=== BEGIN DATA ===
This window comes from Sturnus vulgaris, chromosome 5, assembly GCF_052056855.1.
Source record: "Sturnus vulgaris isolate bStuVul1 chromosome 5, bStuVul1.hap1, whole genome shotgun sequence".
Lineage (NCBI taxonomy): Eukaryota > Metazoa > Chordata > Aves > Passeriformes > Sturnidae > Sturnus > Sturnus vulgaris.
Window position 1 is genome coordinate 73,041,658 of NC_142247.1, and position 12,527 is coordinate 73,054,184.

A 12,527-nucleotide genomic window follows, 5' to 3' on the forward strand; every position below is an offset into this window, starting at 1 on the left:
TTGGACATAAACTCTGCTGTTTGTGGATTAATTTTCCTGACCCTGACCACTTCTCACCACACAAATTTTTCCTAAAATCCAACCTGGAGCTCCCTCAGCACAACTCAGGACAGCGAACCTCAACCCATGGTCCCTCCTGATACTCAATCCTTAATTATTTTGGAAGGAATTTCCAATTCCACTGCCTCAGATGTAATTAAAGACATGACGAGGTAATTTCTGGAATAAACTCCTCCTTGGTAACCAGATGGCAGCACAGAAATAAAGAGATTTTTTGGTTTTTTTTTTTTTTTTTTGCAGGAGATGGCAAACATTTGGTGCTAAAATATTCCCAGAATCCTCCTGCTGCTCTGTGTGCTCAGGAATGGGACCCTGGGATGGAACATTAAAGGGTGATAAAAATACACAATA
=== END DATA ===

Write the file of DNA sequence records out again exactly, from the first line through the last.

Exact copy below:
This window comes from Sturnus vulgaris, chromosome 5, assembly GCF_052056855.1.
Source record: "Sturnus vulgaris isolate bStuVul1 chromosome 5, bStuVul1.hap1, whole genome shotgun sequence".
Lineage (NCBI taxonomy): Eukaryota > Metazoa > Chordata > Aves > Passeriformes > Sturnidae > Sturnus > Sturnus vulgaris.
Window position 1 is genome coordinate 73,041,658 of NC_142247.1, and position 12,527 is coordinate 73,054,184.

A 12,527-nucleotide genomic window follows, 5' to 3' on the forward strand; every position below is an offset into this window, starting at 1 on the left:
TTGGACATAAACTCTGCTGTTTGTGGATTAATTTTCCTGACCCTGACCACTTCTCACCACACAAATTTTTCCTAAAATCCAACCTGGAGCTCCCTCAGCACAACTCAGGACAGCGAACCTCAACCCATGGTCCCTCCTGATACTCAATCCTTAATTATTTTGGAAGGAATTTCCAATTCCACTGCCTCAGATGTAATTAAAGACATGACGAGGTAATTTCTGGAATAAACTCCTCCTTGGTAACCAGATGGCAGCACAGAAATAAAGAGATTTTTTGGTTTTTTTTTTTTTTTTTTGCAGGAGATGGCAAACATTTGGTGCTAAAATATTCCCAGAATCCTCCTGCTGCTCTGTGTGCTCAGGAATGGGACCCTGGGATGGAACATTAAAGGGTGATAAAAATACACAATA